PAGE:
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Statement by H.E. Mr. Sven Jürgenson, Permanent Representative of Estonia at the UN Security Council Arria Formula meeting: What’s next for Women, Peace and Security in Middle East and North Africa: The Potential of National Action Plans

24.01.2019

Statement by H.E. Mr. Sven Jürgenson, Permanent Representative of Estonia at the UN Security Council Arria Formula meeting: What’s next for Women, Peace and Security in Middle East and North Africa: The Potential of National Action Plans, New York, 24 January 2019

Mr. President,

Allow me to start by commending Germany, the United Kingdom and Peru for convening this meeting on a topic of such great importance. We thank the briefers for their remarks and steadfast commitment to this important issue. Estonia aligns itself with the statement (to be) delivered by the European Union.

Mr. President,
Empowerment of women and their inclusive engagement, as well as gender equality are necessary and indispensable building blocks for a peaceful society, being at the same time amongst the most crucial prerequisites for sustainable development. Sustainable peace is not possible without meaningful participation of women in all aspects of peace and security, not only as beneficiaries,  but also as leaders, partners and agents of change.

In some areas of the MENA region, the security situation still remains dire and inconsistent, especially for women. United Nations Security Council Resolution 1325 has evolved as one approach to address these security concerns. It acknowledges the disproportionate impacts of conflict on women and girls and calls explicitly for the inclusion of women in conflict management, conflict resolution, and sustainable peace processes. Therefore, it is of utmost importance to find more ways to accelerate the women, peace and security agenda, the changes in this regard have been far too slow so far.

The adoption of the National Action Plans is one way to accelerate the WPS agenda. Experience shows that the process of developing the NAP can be as important as the final product itself. Inclusive consultations should be the way: relevant state authorities, armed forces, civil society and religious organisations should have a say on this topic. Needless to say the dialogue cannot be amongst women alone, men and communities as a whole should step up for women’s inclusion and gender equality. Inclusive approch is by far the best way to build ownership and raise awareness on this topic.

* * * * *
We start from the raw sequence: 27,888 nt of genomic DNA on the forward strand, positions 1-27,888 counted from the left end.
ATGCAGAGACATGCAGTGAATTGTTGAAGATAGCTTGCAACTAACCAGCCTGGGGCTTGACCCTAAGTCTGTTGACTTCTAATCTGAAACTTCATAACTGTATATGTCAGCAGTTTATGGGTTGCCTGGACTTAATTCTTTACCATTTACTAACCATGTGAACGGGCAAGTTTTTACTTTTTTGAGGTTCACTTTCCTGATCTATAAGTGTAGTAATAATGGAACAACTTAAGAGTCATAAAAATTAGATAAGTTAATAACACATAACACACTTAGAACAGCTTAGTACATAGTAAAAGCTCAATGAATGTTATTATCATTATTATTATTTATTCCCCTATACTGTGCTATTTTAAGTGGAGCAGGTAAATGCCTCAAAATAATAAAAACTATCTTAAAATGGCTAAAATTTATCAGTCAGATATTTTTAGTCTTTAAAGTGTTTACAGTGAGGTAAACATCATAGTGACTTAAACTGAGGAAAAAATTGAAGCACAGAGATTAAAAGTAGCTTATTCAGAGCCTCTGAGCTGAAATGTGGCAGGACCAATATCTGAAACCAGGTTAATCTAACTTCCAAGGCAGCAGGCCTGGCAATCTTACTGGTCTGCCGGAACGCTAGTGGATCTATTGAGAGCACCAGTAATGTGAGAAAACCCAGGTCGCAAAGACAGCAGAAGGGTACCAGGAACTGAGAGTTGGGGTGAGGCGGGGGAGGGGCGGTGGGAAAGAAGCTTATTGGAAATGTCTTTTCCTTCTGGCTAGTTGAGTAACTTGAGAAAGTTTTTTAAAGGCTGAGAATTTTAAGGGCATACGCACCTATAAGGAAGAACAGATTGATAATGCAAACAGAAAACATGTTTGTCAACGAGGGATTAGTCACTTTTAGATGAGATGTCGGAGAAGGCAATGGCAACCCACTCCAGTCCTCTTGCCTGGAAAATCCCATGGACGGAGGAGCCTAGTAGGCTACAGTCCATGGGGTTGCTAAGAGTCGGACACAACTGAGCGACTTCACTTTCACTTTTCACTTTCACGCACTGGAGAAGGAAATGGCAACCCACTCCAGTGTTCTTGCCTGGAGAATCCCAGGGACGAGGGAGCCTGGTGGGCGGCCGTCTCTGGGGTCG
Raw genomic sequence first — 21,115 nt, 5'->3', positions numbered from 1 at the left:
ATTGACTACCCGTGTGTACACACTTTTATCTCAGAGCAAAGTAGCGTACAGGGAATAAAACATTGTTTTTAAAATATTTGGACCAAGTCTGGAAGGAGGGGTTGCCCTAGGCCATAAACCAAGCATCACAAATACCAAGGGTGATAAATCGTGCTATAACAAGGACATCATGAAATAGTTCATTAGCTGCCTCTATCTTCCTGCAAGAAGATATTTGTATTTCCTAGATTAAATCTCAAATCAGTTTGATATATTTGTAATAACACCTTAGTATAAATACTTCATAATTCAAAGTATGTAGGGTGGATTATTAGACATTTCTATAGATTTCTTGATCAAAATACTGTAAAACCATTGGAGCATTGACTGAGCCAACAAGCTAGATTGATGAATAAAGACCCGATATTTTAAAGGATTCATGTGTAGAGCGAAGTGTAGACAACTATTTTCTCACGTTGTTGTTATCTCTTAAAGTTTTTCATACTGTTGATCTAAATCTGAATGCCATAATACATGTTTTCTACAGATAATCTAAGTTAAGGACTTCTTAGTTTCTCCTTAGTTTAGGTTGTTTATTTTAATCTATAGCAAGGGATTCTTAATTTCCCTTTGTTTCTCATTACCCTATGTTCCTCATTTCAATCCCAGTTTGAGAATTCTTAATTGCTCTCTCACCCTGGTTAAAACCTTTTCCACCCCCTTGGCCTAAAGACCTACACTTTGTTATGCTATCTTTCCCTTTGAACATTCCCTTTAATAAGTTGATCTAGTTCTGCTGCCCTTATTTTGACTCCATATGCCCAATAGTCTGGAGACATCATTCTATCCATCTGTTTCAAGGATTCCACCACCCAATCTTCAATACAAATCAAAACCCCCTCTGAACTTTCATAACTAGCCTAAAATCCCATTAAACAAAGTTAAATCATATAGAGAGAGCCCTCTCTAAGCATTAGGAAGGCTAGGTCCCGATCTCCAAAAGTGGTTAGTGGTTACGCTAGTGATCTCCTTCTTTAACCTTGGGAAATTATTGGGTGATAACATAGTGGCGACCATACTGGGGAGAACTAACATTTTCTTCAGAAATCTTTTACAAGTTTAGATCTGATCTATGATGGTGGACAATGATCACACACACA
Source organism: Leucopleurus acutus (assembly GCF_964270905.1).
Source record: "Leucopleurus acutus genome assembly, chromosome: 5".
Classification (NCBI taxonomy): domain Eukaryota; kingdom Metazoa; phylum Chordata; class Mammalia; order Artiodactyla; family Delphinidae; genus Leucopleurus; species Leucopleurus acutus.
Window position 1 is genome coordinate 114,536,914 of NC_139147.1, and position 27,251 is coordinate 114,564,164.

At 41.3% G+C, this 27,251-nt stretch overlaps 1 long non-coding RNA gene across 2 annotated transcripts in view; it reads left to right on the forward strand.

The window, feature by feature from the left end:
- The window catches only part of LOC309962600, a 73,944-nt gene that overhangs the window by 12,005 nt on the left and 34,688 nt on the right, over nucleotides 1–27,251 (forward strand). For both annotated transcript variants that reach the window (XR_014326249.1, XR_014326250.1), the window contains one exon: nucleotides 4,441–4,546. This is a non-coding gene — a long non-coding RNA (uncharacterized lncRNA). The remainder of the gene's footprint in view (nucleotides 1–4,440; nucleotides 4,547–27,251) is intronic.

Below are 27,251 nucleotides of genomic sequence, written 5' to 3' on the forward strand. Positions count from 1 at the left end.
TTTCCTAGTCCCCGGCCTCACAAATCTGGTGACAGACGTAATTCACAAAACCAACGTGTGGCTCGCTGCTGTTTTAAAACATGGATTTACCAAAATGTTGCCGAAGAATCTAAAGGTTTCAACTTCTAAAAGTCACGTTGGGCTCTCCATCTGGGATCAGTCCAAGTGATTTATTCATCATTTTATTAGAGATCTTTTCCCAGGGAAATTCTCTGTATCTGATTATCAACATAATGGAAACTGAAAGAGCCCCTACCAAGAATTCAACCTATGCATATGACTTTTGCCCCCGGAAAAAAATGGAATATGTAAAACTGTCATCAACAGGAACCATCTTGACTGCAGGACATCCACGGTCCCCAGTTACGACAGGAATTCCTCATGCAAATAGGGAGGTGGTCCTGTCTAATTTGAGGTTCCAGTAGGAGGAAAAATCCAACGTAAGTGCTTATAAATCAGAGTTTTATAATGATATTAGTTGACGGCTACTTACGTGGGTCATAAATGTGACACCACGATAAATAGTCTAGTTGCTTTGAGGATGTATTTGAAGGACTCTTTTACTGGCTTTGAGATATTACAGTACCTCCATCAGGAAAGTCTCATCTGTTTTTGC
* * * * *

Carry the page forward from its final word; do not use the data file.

Furthermore, studies have shown that genuine consultations on the NAP can contribute also to the maturation of civil society in the countries. In this regard Estonia commends the National Commission for Lebanese Women and their partners for their work on the first Lebanese NAP on UNSCR resolution 1325. When considering the important role women can play in the security agenda and protection of communities there probably is no better example than the brave women of Kurdistan region in Iraq.

Mr President,
The debate on women, peace and security issues in the MENA region is incomplete without mentioning the issue of refugee crisis. There are countries in the region hosting significant number of refugee communities, most of them women and children. Investment in the peace and security of the refugees is an investment in the stability, peace and security of the host country.

To conclude, let me underline that rather than elevating security and economic crises above  a Women, Peace and Security agenda, the case should be made that a WPS agenda enhances and complements current and future security and economic objectives. It is crucial that both men and women see the strong connection between implementation of the objectives of the resolution 1325 and long-term national security and economic development.


Thank you, Mr President

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